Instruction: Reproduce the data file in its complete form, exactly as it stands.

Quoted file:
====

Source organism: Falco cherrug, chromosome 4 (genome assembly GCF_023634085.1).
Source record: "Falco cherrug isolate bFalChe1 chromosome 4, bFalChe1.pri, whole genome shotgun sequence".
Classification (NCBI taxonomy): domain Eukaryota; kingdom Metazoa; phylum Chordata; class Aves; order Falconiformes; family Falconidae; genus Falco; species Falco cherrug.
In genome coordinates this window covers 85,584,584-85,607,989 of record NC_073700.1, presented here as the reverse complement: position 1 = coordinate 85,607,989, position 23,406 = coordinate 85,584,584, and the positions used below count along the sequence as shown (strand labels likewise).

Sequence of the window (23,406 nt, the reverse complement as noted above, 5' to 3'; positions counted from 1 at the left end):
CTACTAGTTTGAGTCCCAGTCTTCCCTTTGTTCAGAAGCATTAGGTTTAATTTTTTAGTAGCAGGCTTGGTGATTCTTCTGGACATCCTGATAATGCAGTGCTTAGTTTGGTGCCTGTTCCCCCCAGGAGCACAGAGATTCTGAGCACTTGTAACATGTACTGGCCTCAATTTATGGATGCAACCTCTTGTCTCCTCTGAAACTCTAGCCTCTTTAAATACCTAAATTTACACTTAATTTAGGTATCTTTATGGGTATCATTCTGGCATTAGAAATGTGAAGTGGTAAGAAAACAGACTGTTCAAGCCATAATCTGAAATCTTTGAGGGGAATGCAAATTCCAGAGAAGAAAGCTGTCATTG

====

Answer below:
Source organism: Falco cherrug, chromosome 4 (genome assembly GCF_023634085.1).
Source record: "Falco cherrug isolate bFalChe1 chromosome 4, bFalChe1.pri, whole genome shotgun sequence".
Classification (NCBI taxonomy): domain Eukaryota; kingdom Metazoa; phylum Chordata; class Aves; order Falconiformes; family Falconidae; genus Falco; species Falco cherrug.
In genome coordinates this window covers 85,584,584-85,607,989 of record NC_073700.1, presented here as the reverse complement: position 1 = coordinate 85,607,989, position 23,406 = coordinate 85,584,584, and the positions used below count along the sequence as shown (strand labels likewise).

Sequence of the window (23,406 nt, the reverse complement as noted above, 5' to 3'; positions counted from 1 at the left end):
CTACTAGTTTGAGTCCCAGTCTTCCCTTTGTTCAGAAGCATTAGGTTTAATTTTTTAGTAGCAGGCTTGGTGATTCTTCTGGACATCCTGATAATGCAGTGCTTAGTTTGGTGCCTGTTCCCCCCAGGAGCACAGAGATTCTGAGCACTTGTAACATGTACTGGCCTCAATTTATGGATGCAACCTCTTGTCTCCTCTGAAACTCTAGCCTCTTTAAATACCTAAATTTACACTTAATTTAGGTATCTTTATGGGTATCATTCTGGCATTAGAAATGTGAAGTGGTAAGAAAACAGACTGTTCAAGCCATAATCTGAAATCTTTGAGGGGAATGCAAATTCCAGAGAAGAAAGCTGTCATTG